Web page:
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From The Morning Post (London, England), Monday, October 10, 1881; pg. 2; Issue 34099.

The new theatre which has been built within the precincts of the Savoy for Mr. R. D'Oyly Carte, and is intended to be specially devoted to the representation of the comic or satirical opera, with which Messrs. Gilbert and Sullivan have been peculiarly identified, will be opened to the public to-night, when the play of "Patience" will be transferred from the Opera Comique.

On Saturday evening a number of ladies and gentlemen interested in matters theatrical were invited to inspect the new building, which was pronounced by one and all to be a worthy addition to the many temples of Thespis which already cluster around the Strand. The Savoy Theatre possesses several features of a novel and distinctive character. Isolated on all four sides, it may be said to stand alone in more senses than one, for probably this condition is not fulfilled by any other theatre in the metropolis. The advantages if such a position are obvious, more especially the facilities which are thus afforded for exit in case of alarm or other emergency. Every part of the house possesses two means of egress, and should it be necessary a full house might be cleared in the short space of three minutes, there being entrances and exits on all four sides.

The main frontage or façade of the theatre looks towards the Thames Embankment, and is constructed of red brick and Portland stone in what is known as the Italian style of architecture. Here are the main entrances to the boxes, stalls, and dress circle, the upper circle and pit are also accessible, but their proper entrances are in Beaufort-buildings, and doubtless the majority of visitors, who come by way of the Strand, will prefer in favourable weather to seek their places by means of the flight of steps adjoining Beaufort House. The approach for carriages from the Embankment through Savoy-place, Savoy-hill, and Somerset-street, by the porte cochère under Mr. Rimmel's factory, is almost as secluded as a private road, and the covered way of 70 feet in front of the entrance gives facilities for taking up half a dozen parties simultaneously and without confusion. The entrance to the gallery is in Carting-lane, and we trust that the lessee will see his way to effecting some improvement in the rough and dimly lighted approach thereto.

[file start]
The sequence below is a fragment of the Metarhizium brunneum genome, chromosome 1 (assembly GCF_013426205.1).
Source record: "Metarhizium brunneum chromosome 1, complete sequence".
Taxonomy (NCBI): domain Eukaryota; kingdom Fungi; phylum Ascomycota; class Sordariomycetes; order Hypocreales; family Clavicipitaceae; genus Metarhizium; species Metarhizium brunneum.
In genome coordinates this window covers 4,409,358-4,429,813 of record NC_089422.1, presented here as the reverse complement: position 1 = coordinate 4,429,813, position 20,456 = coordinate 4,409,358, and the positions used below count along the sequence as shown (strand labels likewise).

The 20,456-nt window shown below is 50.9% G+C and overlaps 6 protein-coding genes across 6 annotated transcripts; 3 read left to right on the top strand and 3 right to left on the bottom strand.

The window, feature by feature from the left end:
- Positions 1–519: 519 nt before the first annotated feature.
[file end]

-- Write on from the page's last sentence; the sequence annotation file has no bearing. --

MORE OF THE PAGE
The peculiarities of the site rendered it necessary to sink a large portion of the building underground, so that the entrance to the upper circle is on a level with the pavement in Beaufort-buildings, and the dress circle, stalls, and pit are reached by a descent of several steps.

Although the house appears small, it is planned to seat nearly 1,300 persons. The decorations of the interior are exceedingly effective, great use being made of foliated ornament, after the manner of the Italian Renaissance. The particular feature which will obtain the most attention will doubtless be the electric lighting by means of the incandescent lamp invented by Mr. Swan; but, as we learned from the lessee the other night, the engines which are to generate the electric current are not in working order, and the lighting by the new mode may be deferred for a day or two. The contractor hopes, however, to be able to light the auditorium. Full provision is made for lighting the building by gas. Last, but not least, theatre-goers will be gratified to learn that fees and tips to attendants are positively prohibited in every department.


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